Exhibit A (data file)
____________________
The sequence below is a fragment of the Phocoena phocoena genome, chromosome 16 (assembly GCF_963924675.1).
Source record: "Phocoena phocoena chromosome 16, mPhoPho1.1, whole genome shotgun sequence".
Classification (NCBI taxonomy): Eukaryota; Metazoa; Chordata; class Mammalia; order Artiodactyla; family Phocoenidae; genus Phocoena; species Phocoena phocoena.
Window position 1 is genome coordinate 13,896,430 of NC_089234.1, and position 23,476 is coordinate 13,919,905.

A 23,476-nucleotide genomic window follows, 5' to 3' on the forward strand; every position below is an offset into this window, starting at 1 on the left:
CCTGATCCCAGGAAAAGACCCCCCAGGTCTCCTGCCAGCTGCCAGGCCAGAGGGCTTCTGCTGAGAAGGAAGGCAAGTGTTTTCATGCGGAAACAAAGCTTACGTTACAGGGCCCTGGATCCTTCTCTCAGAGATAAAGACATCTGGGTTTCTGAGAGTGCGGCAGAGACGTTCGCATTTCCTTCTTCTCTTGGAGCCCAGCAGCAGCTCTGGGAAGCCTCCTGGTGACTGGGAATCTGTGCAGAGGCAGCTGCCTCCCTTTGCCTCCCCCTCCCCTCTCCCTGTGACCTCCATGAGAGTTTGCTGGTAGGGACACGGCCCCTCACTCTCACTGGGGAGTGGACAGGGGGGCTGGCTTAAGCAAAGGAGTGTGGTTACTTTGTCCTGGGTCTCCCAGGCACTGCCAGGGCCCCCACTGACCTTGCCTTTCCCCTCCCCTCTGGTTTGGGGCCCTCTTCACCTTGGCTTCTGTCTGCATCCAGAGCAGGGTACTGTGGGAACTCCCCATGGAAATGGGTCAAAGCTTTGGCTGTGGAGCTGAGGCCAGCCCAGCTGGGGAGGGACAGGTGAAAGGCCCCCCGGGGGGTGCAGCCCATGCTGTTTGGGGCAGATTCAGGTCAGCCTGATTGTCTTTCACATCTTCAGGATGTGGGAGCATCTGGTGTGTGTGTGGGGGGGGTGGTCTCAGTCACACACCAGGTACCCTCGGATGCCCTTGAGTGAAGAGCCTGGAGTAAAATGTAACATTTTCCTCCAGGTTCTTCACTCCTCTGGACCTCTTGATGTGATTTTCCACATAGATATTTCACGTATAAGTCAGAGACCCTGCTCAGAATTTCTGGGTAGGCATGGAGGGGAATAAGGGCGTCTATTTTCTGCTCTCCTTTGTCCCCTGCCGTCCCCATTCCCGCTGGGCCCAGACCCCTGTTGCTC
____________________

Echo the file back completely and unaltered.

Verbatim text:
The sequence below is a fragment of the Phocoena phocoena genome, chromosome 16 (assembly GCF_963924675.1).
Source record: "Phocoena phocoena chromosome 16, mPhoPho1.1, whole genome shotgun sequence".
Classification (NCBI taxonomy): Eukaryota; Metazoa; Chordata; class Mammalia; order Artiodactyla; family Phocoenidae; genus Phocoena; species Phocoena phocoena.
Window position 1 is genome coordinate 13,896,430 of NC_089234.1, and position 23,476 is coordinate 13,919,905.

A 23,476-nucleotide genomic window follows, 5' to 3' on the forward strand; every position below is an offset into this window, starting at 1 on the left:
CCTGATCCCAGGAAAAGACCCCCCAGGTCTCCTGCCAGCTGCCAGGCCAGAGGGCTTCTGCTGAGAAGGAAGGCAAGTGTTTTCATGCGGAAACAAAGCTTACGTTACAGGGCCCTGGATCCTTCTCTCAGAGATAAAGACATCTGGGTTTCTGAGAGTGCGGCAGAGACGTTCGCATTTCCTTCTTCTCTTGGAGCCCAGCAGCAGCTCTGGGAAGCCTCCTGGTGACTGGGAATCTGTGCAGAGGCAGCTGCCTCCCTTTGCCTCCCCCTCCCCTCTCCCTGTGACCTCCATGAGAGTTTGCTGGTAGGGACACGGCCCCTCACTCTCACTGGGGAGTGGACAGGGGGGCTGGCTTAAGCAAAGGAGTGTGGTTACTTTGTCCTGGGTCTCCCAGGCACTGCCAGGGCCCCCACTGACCTTGCCTTTCCCCTCCCCTCTGGTTTGGGGCCCTCTTCACCTTGGCTTCTGTCTGCATCCAGAGCAGGGTACTGTGGGAACTCCCCATGGAAATGGGTCAAAGCTTTGGCTGTGGAGCTGAGGCCAGCCCAGCTGGGGAGGGACAGGTGAAAGGCCCCCCGGGGGGTGCAGCCCATGCTGTTTGGGGCAGATTCAGGTCAGCCTGATTGTCTTTCACATCTTCAGGATGTGGGAGCATCTGGTGTGTGTGTGGGGGGGGTGGTCTCAGTCACACACCAGGTACCCTCGGATGCCCTTGAGTGAAGAGCCTGGAGTAAAATGTAACATTTTCCTCCAGGTTCTTCACTCCTCTGGACCTCTTGATGTGATTTTCCACATAGATATTTCACGTATAAGTCAGAGACCCTGCTCAGAATTTCTGGGTAGGCATGGAGGGGAATAAGGGCGTCTATTTTCTGCTCTCCTTTGTCCCCTGCCGTCCCCATTCCCGCTGGGCCCAGACCCCTGTTGCTC